Narrating Your Company’s Future
Most quality programming gets pushed aside for subpar, “WipeOut” type shows. Arrested Development is one of those quality shows that was canceled to make room for “the next big thing.” Spending hours watching a show I never enjoyed while it was on air, in the early episodes, I noticed the narrator addresses himself.
This started my thinking about the relationship between narrators and CEOs. The typical role of a narrator is to fill-in as an omniscient character–the all-knowing glue that holds the show together. A CEO has a similar responsibility. Knowing the market and your company within it are essential for CEOs to effectively create and follow their strategic vision.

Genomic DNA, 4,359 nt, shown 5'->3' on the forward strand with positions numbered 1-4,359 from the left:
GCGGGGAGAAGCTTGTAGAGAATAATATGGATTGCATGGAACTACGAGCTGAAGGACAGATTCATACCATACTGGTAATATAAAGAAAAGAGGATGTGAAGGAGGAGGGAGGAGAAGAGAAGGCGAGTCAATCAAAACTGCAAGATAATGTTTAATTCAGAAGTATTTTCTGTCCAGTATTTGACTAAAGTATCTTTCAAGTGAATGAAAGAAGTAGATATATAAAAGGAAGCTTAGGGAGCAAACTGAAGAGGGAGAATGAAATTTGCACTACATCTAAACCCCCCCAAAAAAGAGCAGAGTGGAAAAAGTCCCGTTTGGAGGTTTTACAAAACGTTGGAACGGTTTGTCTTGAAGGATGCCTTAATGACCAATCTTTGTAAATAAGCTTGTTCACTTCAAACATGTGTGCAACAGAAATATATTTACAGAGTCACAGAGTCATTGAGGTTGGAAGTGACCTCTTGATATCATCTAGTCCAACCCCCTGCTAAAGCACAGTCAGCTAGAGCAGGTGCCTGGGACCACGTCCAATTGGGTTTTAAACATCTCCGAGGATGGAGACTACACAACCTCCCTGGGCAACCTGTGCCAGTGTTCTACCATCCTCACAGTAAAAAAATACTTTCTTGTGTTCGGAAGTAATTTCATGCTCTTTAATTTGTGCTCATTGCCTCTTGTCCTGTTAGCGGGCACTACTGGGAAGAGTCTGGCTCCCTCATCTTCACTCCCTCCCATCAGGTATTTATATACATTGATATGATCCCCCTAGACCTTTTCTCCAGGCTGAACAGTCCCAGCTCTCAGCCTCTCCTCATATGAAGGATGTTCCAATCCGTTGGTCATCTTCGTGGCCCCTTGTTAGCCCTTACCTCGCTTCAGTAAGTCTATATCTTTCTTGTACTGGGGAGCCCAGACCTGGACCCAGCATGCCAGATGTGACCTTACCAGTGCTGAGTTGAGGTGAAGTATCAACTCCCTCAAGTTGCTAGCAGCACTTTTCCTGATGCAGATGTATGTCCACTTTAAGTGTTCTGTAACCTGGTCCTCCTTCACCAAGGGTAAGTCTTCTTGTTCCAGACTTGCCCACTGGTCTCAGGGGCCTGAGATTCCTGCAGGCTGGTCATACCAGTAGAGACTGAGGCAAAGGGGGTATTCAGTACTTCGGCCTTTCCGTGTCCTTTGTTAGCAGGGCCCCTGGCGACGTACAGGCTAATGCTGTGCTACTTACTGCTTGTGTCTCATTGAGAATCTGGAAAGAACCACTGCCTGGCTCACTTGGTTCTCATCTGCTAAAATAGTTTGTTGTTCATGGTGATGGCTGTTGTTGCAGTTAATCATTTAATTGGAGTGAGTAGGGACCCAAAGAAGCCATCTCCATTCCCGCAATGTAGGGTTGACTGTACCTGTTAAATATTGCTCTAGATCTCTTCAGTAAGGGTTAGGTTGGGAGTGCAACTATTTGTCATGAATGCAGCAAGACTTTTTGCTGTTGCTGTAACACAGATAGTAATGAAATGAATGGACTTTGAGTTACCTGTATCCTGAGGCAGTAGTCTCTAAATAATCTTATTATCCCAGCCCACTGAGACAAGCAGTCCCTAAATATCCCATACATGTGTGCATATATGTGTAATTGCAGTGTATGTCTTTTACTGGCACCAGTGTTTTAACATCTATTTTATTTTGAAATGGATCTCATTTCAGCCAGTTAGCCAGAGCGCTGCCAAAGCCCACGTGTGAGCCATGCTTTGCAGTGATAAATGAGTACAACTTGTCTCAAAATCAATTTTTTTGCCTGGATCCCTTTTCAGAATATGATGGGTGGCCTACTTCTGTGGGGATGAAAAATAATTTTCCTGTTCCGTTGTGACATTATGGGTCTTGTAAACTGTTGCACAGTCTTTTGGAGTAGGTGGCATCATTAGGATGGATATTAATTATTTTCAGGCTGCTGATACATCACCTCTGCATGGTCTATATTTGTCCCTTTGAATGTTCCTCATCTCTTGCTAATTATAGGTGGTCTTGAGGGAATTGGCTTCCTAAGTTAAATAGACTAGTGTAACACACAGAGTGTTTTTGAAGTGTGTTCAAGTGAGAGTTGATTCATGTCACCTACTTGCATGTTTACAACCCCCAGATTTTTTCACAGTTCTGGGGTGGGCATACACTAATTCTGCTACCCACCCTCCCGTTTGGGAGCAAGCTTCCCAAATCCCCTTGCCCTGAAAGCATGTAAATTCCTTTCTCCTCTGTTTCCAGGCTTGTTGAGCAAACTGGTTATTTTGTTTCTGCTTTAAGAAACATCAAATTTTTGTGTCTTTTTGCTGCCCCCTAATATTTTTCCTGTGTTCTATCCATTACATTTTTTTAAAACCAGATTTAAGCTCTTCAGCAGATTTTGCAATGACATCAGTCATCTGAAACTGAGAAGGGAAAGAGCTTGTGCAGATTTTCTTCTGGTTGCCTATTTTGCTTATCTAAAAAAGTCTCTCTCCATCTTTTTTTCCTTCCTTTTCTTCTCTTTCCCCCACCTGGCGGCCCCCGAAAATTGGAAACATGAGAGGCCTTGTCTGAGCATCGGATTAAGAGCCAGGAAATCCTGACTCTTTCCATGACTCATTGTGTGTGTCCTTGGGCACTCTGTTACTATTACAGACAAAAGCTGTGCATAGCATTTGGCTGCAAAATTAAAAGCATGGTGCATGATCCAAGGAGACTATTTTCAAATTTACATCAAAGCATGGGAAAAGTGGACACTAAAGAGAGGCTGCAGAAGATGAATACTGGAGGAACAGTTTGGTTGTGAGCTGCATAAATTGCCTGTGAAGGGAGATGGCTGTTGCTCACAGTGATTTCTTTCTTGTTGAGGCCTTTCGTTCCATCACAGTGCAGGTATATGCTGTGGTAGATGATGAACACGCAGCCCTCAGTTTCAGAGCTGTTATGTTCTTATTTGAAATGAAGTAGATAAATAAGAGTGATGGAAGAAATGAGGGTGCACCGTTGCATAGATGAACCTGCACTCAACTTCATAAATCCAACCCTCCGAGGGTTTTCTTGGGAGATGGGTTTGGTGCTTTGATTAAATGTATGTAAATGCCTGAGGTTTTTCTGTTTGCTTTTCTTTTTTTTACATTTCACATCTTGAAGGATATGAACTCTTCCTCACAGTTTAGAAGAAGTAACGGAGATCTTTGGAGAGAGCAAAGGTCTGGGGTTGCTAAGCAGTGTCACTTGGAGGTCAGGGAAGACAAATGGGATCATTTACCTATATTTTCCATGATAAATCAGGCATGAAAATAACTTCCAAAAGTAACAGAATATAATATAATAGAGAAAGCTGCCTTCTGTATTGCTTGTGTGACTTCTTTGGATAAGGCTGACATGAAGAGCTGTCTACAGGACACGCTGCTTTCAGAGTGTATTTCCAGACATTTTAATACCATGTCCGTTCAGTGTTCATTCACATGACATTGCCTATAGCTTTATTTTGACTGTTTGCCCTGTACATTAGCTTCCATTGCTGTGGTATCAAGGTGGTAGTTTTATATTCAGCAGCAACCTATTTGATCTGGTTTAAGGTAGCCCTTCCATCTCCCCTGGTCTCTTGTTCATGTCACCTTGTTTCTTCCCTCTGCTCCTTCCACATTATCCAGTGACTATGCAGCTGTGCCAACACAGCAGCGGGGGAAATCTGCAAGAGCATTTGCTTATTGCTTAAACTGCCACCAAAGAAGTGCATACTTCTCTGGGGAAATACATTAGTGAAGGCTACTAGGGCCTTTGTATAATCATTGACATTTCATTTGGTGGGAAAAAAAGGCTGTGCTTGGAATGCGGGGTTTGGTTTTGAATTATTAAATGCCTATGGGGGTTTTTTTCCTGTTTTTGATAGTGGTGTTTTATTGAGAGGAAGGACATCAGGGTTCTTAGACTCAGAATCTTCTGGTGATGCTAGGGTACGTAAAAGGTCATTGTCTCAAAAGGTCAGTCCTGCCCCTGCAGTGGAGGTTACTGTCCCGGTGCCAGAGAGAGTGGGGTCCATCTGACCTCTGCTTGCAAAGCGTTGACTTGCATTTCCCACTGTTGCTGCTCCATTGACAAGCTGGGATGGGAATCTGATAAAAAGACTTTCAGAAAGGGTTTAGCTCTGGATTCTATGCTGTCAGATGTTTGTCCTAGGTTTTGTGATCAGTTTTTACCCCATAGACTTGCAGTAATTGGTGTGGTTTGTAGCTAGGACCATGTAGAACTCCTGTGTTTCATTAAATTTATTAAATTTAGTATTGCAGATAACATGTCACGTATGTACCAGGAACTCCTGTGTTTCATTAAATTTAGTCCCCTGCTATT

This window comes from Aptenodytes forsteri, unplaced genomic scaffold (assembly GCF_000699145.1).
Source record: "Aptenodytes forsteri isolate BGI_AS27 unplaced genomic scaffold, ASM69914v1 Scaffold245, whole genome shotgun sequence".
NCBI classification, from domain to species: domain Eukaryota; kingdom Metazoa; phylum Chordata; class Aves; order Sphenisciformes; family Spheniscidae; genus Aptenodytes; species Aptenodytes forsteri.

CEOs set the tone for the entire company, internally and externally. The characters (employees) in the show (company) provide most of the entertainment, while the narrator (CEO) updates the audience on the intricacies of the plot line (internal goings on).
If your employees are anything like the characters in Arrested Development, surely you’re on the brink of disaster. However, just as in a TV show, your employees are the characters entertaining 90% of your clients / consumers. Having a pulse on that 90% of “entertainment” is essential for you to narrate the company. If you’re clueless about the 90% of client / employee interaction, then you’re no longer narrating your company–you’re just an invisible character.